In traditional Native story and song, writes Paula Gunn Allen (Laguna Pueblo/Sioux), the aesthetics are grounded in kinship; what makes art beautiful is its communality, its expression of...
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[In the essay below, Scarry provides an overview of Harjo's poetry and briefly compares her work to that of other Native American women writers.]
Writing on Joy Harjo in 1990, [in William Balassi, et al.'s This Is About Vision: Interviews with Southwestern Writers], John F. Crawford referred to the poet as an artist who "resists simplicities," a particularly astute comment that could as easily allude to Harjo's approach to her work as it could to our critical reactions to that work. As a poet, Harjo has always resisted simplicities, and we must exercise a similar discipline as we make judgments on her work. That work has recently taken some dramatic new directions and received important critical appreciation: her 1989 book of poems, Secrets from the Center of the World, and her 1990 volume of collected work, In Mad Love and War, have received national attention, earning the writer not only many favorable reviews but also two prestigious accolades, the William Carlos Williams Award and the Delmore Schwartz Memorial Poetry Prize. Many who saw and heard Harjo read her own poetry on the 1989 Bill Moyers PBS series "The Power of the Word" may have thought they were listening to a new poetic voice from the American Southwest, but actually they were experiencing the fruits of over two decades of poetic thinking and production. This is an appropriate juncture to review her work and try to give some indication of her...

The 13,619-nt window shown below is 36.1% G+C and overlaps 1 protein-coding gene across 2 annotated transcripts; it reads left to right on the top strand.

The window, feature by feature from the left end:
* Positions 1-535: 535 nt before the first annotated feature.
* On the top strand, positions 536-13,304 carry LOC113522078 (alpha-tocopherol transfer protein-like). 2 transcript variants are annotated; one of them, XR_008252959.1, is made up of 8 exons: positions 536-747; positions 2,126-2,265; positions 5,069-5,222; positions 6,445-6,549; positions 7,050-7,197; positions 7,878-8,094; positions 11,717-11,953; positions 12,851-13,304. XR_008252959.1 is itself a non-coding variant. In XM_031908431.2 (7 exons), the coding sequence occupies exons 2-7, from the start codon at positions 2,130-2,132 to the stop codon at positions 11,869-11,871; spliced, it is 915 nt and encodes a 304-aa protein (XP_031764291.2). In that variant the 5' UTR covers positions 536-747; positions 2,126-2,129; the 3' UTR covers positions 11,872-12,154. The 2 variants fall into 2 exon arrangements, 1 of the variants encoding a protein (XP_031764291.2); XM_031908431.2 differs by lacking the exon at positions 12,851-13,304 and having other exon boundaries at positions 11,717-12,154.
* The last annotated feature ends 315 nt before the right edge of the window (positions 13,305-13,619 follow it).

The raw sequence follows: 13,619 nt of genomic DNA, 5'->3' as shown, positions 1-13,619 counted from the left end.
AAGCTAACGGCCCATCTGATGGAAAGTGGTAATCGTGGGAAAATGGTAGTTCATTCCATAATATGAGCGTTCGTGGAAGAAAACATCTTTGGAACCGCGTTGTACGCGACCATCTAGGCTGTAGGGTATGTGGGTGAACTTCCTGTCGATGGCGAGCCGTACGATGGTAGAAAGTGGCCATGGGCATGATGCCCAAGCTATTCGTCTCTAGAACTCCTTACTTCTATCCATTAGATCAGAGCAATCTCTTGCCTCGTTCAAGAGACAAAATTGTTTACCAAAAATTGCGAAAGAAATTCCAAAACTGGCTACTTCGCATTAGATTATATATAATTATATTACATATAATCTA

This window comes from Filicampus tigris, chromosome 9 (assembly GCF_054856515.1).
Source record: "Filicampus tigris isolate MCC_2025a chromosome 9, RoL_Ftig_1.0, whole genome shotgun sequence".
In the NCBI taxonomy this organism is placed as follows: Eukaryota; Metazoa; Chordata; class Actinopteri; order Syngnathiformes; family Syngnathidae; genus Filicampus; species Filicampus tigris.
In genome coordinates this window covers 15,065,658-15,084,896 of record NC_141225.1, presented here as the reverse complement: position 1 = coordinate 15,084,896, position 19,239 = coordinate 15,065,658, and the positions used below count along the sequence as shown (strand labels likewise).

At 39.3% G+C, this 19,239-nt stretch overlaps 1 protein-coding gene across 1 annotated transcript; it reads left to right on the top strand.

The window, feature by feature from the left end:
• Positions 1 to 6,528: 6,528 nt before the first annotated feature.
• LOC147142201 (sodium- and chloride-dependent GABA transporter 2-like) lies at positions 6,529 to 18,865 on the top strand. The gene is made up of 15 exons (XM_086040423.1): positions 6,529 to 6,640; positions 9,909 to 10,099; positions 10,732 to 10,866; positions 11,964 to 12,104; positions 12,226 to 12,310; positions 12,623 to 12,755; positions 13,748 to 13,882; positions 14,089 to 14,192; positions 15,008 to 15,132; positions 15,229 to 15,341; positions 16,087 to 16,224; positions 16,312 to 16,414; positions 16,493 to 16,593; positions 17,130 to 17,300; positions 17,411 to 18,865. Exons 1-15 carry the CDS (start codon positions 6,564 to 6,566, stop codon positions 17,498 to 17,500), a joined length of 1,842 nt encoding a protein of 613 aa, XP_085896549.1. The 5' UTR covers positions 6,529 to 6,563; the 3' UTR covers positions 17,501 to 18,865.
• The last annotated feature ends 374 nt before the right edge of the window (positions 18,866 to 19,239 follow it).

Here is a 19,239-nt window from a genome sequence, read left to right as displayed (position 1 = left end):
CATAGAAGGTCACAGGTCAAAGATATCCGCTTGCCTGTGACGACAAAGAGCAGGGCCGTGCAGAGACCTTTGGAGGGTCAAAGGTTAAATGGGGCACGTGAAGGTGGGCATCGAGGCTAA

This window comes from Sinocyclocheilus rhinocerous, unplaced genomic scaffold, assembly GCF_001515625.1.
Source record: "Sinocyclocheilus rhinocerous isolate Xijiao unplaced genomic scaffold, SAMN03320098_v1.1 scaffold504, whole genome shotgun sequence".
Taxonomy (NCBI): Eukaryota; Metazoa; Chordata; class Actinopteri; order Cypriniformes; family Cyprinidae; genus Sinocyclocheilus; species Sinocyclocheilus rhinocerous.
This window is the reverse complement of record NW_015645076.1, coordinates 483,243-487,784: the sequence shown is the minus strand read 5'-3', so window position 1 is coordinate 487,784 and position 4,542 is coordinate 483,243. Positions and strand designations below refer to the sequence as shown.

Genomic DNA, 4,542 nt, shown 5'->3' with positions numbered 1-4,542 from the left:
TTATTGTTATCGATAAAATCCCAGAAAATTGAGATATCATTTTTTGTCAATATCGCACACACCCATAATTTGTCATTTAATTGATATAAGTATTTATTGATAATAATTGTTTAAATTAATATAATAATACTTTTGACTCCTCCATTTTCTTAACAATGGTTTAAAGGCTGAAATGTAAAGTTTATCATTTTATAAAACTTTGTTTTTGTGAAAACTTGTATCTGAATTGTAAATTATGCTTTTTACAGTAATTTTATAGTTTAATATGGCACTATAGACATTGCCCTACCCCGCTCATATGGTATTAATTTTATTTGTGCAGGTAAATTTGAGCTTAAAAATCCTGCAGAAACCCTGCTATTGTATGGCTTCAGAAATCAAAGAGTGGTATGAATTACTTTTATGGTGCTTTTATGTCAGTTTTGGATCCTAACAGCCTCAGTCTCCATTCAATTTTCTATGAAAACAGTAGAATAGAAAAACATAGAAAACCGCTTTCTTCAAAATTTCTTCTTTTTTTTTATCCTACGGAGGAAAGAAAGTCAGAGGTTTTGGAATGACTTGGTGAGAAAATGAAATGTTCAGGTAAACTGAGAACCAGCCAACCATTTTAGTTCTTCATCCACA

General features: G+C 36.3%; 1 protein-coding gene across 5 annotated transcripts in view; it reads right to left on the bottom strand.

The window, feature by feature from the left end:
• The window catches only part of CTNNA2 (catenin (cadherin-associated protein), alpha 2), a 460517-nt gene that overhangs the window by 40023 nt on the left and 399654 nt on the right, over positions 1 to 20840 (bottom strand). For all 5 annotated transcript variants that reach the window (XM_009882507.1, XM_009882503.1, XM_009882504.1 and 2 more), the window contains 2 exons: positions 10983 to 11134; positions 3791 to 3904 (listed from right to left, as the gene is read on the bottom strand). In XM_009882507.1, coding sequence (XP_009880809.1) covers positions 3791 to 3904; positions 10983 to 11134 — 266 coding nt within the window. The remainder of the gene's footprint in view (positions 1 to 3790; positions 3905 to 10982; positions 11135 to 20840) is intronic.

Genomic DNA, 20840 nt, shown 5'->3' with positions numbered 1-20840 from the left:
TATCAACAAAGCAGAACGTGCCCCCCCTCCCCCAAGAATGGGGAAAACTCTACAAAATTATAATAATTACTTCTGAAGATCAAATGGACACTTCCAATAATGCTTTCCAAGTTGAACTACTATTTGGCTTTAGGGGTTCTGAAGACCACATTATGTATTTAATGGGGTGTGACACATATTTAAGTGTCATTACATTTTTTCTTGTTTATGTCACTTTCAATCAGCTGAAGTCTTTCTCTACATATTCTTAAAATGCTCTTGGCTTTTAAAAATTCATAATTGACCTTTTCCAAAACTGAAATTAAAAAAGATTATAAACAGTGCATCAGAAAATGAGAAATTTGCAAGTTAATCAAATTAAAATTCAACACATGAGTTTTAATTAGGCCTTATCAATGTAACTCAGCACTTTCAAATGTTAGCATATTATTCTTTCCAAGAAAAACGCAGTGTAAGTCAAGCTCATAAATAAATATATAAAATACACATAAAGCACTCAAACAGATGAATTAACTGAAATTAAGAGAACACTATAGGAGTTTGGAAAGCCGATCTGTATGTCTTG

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[In the following laudatory review, West discusses thematic and stylistic aspects of In Mad Love and War.]
It is difficult not to use the word "magic" when thinking of Joy Harjo's poetry—on the page, words enter another dimension; the cadences of her stunning readings stay with the listener for days; and even the television or video screen is only a scrim easily slipped through by this poet accustomed to easing beyond the barriers of time and structured thought.
In Mad Love and War continues this exploration of the beyond: "I know there is something larger than the memory of a dispossessed people. We have seen it," and the attempt to translate memory, time and passion into the inadequacies of first, language itself, second, into the language of the white people, a tongue already suffering the loss of much of its own integrity. "In this language there are no words for how the real world collapses." With this collection, Harjo moves ever closer to making this language expand to bear the awful burden of poetry, even while acknowledging the ultimate paradox: "All poets / understand the final uselessness of words."
But words as components of music, "chords to / other chords to other chords, if we're lucky, to melody," can be a method of understanding other worlds, if not actually entering them:
When I am inside the Muscogee world,...
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[An American poet, educator, and translator, Kallet specializes in women's studies and English and comparative literature. In the following, which comprises two interviews originally conducted with Harjo in April 1991 and September 1992, Harjo discusses her literary influences and concerns, her education, the creative process, and her interest in the arts.]
[Kallet]: What were your beginnings as a writer?